It will keep shredders and skiers separated, which could make the slopes safer overall. But why resort after resort keeps taking away it's prime intermediate skiing and replacing it with snowparks is beyond me. It's making it more and more difficult to plan a family ski vacation- there are two or three resorts out west that I've crossed off the list simply because they don't have a dedicated intermediate skiing area anymore. Snowshoe isn't doing themselves any favors either.




For the liability reasons Snowcone mentioned, they'll never put anything too serious outside of a dedicated terrain park. This is a good thing. They're trying to liven up the terrain for anyone who might be interested...not just "shredders". And I'm sure those who aren't interested will be able to make it down without any major inconvenience.
jimmy
August 12, 2005
Member since 03/5/2004 🔗
2,650 posts
Quote:


Maybe its getting to be time to move on to other WV resorts..




Snowcone, you've been missing some of the best skiing in WV. I think you're right, time to check out "The Valley".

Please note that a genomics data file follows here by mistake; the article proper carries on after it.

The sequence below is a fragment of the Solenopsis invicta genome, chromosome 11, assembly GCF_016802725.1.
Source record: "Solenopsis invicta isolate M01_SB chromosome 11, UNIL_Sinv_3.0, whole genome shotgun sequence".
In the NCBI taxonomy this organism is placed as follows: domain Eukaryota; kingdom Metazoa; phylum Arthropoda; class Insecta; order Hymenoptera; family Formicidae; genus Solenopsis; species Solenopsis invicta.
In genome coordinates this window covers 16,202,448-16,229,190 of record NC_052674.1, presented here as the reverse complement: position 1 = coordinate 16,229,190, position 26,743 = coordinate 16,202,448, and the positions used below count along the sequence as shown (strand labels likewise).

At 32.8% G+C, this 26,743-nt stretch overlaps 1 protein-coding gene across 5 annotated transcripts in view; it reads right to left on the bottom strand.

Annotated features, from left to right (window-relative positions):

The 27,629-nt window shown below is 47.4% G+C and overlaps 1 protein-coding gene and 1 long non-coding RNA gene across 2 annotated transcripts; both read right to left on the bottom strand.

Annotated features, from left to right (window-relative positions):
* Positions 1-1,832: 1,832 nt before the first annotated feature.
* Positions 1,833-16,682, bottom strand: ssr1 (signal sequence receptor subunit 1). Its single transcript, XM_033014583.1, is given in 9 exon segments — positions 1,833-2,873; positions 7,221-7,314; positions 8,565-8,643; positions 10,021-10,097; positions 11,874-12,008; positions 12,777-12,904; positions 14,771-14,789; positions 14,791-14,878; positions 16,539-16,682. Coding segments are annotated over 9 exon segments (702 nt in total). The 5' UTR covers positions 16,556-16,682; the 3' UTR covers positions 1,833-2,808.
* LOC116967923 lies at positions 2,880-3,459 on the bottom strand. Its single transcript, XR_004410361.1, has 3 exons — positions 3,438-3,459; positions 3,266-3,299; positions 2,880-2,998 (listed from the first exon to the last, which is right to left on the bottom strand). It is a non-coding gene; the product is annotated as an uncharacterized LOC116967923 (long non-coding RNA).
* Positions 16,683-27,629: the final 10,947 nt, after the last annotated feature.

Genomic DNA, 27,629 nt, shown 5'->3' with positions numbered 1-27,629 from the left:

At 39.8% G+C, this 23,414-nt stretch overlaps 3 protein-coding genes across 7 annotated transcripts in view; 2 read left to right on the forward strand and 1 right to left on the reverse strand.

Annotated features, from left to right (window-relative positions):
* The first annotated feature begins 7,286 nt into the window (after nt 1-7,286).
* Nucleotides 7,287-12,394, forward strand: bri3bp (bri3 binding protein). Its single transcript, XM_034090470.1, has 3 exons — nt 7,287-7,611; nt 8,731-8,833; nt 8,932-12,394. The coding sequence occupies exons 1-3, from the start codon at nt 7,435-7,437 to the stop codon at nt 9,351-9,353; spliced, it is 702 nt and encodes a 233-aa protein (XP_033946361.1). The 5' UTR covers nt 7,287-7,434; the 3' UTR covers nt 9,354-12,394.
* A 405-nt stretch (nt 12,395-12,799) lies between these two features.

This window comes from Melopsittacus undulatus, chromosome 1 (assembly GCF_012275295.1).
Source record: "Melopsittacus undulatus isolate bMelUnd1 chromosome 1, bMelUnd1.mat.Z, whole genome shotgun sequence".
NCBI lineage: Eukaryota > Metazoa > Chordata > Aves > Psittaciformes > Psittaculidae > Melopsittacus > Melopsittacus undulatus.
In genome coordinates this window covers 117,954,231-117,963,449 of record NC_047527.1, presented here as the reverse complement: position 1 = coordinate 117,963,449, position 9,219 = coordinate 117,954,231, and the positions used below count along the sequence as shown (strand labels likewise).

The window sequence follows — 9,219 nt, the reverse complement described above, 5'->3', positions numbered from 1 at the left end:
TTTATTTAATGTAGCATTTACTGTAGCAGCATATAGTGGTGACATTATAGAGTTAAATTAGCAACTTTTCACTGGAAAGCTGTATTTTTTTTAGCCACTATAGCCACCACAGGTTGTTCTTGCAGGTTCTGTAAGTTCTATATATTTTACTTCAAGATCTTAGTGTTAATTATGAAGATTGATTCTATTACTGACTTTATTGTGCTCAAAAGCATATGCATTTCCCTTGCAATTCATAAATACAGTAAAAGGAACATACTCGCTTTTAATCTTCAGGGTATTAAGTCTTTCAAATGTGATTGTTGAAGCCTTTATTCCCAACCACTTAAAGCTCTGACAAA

kwillg6
August 12, 2005
Member since 01/18/2005 🔗
2,023 posts
Yeah, Snocone. There are a few rentals who do permit pets, but you usually pay a premium for rent. It's best to get to know an owner who will rent to you. I know if a couple units in nwoods who MAY if convinced. They have canines, but may be reluctant to let strange doggies in their units.
jimmy
August 13, 2005
Member since 03/5/2004 🔗
2,650 posts
Quote:

...... and let's face it, Silver Creek had the best blue skiing at the 'Shoe.........




Right about that. But only skied there once, went to snowshoe for timberlines "opening day" last year . The pitch is much more consistant than the basin and no one was there. I don't understand why snowshoe doesn't make it easier for folks to try silver creek out....i don't understand why i've only been there once....
jimmy
August 13, 2005
Member since 03/5/2004 🔗
2,650 posts
Quote:

.....

Our normal costs for 3 adults:

Snowshoe: 4 day weekend 3.5 skiing
Rimfire 1 bdrm/1bth @ $240ish/day = $960
Lift tickets in package would be appx $45*4 days * 3 persons = $540
Food; we get a condo to eat in .. cheaper
Transportation: car 600m/16mpg* $2.50gas/gal = $95
Total cost $1600 / 4days = $400 per day

S. Lake Tahoe: 7 days - 6 skiing [Heavenly, Squaw, Kirkwood]
Favorite 2bdrm/2.5bth condo on Ski Run Drive - $950
Lift tickets on Peaks Pass appx 40*6*3 = $720 (Peaks gives good discounts on # of days
Food; same .. eat in